In McNally v. United States, 483 U.S. 350 (1987), the Supreme Court held that the mail fraud statute does not reach "schemes to defraud citizens of their intangible rights to honest and impartial government" . . . and that the statute is "limited in scope to the protection of property rights." See Carpenter v. United States, 484 U.S. 19, 25 (1987) (quoting McNally and extending it to wire fraud statute); see also Evans v. United States, 504 U.S. 255, 292 (1992) ("[I]n McNally . . . we rejected the Government's contention that the federal mail fraud statute . . . protected the citizenry's 'intangible right' to good government . . . . ") (Thomas, J., dissenting).
In response to McNally, Congress passed Section 1346 of Title 18, United States Code, which provides that "For the purposes of this Chapter, the term 'scheme or artifice to defraud' includes a scheme or artifice to deprive another of the intangible right of honest services."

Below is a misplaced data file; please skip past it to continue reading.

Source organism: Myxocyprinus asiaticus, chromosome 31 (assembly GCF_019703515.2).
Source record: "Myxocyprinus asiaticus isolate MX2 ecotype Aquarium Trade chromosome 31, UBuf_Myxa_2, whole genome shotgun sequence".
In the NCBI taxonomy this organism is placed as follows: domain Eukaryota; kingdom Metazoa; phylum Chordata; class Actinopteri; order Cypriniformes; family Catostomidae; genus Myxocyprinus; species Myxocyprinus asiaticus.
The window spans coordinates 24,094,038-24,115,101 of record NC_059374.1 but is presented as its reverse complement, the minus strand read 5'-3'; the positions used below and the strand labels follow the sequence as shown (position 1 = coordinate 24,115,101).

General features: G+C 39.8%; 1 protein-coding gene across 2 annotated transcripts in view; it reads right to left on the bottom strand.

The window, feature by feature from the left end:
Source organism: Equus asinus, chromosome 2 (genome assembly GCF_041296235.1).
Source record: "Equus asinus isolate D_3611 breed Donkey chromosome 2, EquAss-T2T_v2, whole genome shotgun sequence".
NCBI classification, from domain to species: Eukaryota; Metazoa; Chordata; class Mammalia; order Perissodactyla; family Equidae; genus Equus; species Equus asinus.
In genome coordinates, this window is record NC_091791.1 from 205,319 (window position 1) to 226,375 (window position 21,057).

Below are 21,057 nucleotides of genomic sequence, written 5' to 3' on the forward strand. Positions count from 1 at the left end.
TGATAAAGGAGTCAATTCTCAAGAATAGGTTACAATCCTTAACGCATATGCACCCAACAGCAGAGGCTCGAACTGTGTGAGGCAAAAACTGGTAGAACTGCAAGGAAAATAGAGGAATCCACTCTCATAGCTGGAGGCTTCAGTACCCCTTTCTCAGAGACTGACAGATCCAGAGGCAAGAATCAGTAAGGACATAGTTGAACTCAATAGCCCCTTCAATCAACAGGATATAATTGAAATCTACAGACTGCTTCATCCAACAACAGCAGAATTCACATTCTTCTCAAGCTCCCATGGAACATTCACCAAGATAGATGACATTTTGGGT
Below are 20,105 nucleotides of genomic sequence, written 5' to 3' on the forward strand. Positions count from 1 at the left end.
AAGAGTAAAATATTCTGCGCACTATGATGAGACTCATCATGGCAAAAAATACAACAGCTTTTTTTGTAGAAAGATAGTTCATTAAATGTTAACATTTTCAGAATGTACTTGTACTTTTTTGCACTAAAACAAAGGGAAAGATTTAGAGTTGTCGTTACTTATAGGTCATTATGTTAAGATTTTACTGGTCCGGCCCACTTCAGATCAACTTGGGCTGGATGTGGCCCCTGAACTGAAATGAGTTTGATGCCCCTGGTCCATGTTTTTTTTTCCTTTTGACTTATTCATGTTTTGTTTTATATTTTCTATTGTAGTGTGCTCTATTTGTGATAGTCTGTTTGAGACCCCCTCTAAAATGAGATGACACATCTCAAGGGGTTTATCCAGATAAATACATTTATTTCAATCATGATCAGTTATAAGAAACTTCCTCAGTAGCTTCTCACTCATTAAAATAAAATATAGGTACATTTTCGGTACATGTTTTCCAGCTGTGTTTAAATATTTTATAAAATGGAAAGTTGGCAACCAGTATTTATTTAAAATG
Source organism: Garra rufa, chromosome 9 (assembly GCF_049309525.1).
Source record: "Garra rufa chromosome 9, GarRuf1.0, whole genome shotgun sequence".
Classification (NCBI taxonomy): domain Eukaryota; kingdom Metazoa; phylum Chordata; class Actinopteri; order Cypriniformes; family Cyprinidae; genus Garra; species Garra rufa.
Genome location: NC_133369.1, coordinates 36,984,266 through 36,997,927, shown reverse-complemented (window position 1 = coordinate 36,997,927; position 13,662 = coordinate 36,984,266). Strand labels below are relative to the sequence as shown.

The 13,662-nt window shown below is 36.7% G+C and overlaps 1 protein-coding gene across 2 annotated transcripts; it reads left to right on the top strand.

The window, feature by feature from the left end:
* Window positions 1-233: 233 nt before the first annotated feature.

Section 1346, which became effective November 18, 1988, seemed to resolve the intangible rights issue. See Madeoy, 912 F.2d 1486, 1492 (D.C. Cir. 1990) ("McNally has been overruled by legislation."), cert. denied, 498 U.S. 1105 and 498 U.S. 1110 (1991); cf. United States v. Bush, 888 F.2d 1145, 1145-46 (7th Cir. 1989) (ex post facto concerns bar the application of section 1346 to pre-1988 conduct). In United States v. Brumley, 79 F.3d 1430, 1440 (5th Cir. 1996), petition for rehearing en banc pending, however, the court concluded that the wording of § 1346, "simply does not effect a change in the portion of the McNally opinion which held that the mail fraud statute does not reach 'schemes to defraud citizens of their intangible rights to honest and impartial government.'"
[cited in JM 9-43.100]